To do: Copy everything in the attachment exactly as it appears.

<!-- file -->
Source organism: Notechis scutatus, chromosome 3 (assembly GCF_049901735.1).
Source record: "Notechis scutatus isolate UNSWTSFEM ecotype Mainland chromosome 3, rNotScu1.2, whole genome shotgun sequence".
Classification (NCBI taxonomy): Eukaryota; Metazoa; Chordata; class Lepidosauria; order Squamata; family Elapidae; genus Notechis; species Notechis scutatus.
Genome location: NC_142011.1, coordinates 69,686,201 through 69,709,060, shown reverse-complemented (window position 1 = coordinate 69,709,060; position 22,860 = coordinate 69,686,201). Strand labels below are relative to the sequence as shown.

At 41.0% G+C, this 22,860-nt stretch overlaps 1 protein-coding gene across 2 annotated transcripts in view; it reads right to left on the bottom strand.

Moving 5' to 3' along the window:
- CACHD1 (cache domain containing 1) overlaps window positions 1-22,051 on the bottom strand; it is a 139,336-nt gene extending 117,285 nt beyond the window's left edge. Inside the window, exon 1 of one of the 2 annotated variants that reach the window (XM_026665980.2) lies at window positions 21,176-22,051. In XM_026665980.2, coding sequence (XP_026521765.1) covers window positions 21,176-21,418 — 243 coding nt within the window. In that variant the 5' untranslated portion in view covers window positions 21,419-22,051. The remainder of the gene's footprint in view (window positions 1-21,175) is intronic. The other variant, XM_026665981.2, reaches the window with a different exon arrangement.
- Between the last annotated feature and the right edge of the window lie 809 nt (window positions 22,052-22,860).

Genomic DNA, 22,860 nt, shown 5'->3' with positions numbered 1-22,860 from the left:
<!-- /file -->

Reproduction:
Source organism: Notechis scutatus, chromosome 3 (assembly GCF_049901735.1).
Source record: "Notechis scutatus isolate UNSWTSFEM ecotype Mainland chromosome 3, rNotScu1.2, whole genome shotgun sequence".
Classification (NCBI taxonomy): Eukaryota; Metazoa; Chordata; class Lepidosauria; order Squamata; family Elapidae; genus Notechis; species Notechis scutatus.
Genome location: NC_142011.1, coordinates 69,686,201 through 69,709,060, shown reverse-complemented (window position 1 = coordinate 69,709,060; position 22,860 = coordinate 69,686,201). Strand labels below are relative to the sequence as shown.

At 41.0% G+C, this 22,860-nt stretch overlaps 1 protein-coding gene across 2 annotated transcripts in view; it reads right to left on the bottom strand.

Moving 5' to 3' along the window:
- CACHD1 (cache domain containing 1) overlaps window positions 1-22,051 on the bottom strand; it is a 139,336-nt gene extending 117,285 nt beyond the window's left edge. Inside the window, exon 1 of one of the 2 annotated variants that reach the window (XM_026665980.2) lies at window positions 21,176-22,051. In XM_026665980.2, coding sequence (XP_026521765.1) covers window positions 21,176-21,418 — 243 coding nt within the window. In that variant the 5' untranslated portion in view covers window positions 21,419-22,051. The remainder of the gene's footprint in view (window positions 1-21,175) is intronic. The other variant, XM_026665981.2, reaches the window with a different exon arrangement.
- Between the last annotated feature and the right edge of the window lie 809 nt (window positions 22,052-22,860).

Genomic DNA, 22,860 nt, shown 5'->3' with positions numbered 1-22,860 from the left: